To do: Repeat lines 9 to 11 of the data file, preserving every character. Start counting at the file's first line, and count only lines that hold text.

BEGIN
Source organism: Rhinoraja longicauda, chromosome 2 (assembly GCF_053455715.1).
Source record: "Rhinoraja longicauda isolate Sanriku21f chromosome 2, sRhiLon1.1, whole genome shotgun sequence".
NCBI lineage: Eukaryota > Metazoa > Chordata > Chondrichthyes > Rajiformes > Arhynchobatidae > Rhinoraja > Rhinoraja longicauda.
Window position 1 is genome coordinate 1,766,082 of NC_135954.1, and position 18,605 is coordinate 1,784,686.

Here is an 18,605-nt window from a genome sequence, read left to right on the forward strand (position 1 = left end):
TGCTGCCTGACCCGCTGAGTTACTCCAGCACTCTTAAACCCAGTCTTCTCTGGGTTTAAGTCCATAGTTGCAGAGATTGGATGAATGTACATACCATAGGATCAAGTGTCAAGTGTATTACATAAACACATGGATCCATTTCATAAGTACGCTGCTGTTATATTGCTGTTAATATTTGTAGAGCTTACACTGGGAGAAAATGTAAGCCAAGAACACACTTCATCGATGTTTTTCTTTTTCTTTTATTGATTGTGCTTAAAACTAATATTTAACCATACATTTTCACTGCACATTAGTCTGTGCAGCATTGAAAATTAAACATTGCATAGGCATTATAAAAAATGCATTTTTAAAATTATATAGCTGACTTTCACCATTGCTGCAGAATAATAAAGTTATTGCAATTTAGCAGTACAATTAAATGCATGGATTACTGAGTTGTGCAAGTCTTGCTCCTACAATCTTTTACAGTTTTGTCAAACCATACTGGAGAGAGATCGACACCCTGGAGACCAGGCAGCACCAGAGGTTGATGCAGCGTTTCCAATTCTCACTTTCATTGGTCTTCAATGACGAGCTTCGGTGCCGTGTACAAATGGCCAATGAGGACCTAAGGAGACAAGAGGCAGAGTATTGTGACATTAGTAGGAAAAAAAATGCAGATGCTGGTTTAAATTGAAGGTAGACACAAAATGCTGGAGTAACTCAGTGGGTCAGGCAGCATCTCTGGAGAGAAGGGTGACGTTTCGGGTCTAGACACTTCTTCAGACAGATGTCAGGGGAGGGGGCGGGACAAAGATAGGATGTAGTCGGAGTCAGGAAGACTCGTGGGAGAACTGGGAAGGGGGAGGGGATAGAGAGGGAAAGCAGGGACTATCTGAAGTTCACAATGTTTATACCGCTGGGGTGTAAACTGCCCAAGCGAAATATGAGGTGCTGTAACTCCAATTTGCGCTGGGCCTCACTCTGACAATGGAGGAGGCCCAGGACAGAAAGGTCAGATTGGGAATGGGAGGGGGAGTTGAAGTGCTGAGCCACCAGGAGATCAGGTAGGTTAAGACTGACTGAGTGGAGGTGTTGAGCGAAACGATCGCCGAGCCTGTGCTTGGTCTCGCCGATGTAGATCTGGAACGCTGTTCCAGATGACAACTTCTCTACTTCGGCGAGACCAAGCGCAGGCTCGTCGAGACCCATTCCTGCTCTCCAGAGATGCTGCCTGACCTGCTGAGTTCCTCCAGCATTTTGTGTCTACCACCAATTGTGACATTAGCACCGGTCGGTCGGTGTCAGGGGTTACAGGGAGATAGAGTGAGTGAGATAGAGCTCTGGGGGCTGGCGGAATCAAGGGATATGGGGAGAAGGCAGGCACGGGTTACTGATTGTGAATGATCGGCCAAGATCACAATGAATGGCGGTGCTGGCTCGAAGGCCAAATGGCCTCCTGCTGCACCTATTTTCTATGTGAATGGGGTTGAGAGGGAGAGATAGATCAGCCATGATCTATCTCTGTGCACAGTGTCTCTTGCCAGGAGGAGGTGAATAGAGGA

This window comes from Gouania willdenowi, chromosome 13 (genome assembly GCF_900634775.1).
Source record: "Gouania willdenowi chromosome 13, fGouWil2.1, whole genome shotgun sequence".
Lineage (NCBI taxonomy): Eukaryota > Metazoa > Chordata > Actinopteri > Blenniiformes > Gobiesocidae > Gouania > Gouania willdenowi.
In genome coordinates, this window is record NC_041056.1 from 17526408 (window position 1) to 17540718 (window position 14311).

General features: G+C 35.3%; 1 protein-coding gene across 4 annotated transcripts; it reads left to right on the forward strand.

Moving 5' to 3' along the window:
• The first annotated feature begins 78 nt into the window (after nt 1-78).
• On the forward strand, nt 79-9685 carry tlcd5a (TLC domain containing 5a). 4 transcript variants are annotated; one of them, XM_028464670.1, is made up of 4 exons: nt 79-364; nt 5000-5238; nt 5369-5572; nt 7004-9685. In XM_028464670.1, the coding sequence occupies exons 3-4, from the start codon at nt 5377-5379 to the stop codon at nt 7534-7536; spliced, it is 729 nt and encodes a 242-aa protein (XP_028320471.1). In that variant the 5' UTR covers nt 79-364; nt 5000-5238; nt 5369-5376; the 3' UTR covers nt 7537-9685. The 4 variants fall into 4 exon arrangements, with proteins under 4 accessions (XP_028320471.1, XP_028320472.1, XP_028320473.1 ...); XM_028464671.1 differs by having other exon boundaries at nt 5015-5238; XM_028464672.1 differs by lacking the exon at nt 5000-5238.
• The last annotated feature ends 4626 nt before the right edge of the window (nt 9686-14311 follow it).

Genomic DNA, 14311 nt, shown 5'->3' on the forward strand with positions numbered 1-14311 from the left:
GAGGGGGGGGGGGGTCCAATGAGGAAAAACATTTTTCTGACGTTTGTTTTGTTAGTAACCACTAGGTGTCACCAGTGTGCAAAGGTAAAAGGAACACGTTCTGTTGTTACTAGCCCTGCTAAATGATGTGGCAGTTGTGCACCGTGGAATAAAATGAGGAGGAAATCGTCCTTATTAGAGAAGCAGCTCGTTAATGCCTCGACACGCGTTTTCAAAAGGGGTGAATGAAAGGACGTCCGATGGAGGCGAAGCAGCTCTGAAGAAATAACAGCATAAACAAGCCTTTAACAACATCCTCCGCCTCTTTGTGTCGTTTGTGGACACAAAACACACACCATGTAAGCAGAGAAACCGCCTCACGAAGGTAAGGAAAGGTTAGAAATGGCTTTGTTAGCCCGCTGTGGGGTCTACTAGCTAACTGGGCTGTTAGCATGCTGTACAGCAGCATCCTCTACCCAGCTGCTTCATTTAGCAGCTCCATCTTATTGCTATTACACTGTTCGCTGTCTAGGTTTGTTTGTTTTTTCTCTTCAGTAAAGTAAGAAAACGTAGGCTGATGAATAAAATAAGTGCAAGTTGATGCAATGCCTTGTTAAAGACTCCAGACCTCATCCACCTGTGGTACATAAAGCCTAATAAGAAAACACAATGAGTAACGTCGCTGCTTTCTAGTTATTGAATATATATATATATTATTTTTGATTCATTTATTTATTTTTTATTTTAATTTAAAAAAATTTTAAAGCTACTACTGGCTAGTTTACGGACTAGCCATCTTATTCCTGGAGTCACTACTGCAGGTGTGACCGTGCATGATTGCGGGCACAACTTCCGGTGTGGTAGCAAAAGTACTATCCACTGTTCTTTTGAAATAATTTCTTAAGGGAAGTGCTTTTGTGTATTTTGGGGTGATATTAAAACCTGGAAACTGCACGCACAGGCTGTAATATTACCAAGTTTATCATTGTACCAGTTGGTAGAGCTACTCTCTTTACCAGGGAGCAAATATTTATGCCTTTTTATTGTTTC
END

Lineage (NCBI taxonomy): Eukaryota > Metazoa > Chordata > Actinopteri > Blenniiformes > Gobiesocidae > Gouania > Gouania willdenowi.
In genome coordinates, this window is record NC_041056.1 from 17526408 (window position 1) to 17540718 (window position 14311).

General features: G+C 35.3%; 1 protein-coding gene across 4 annotated transcripts; it reads left to right on the forward strand.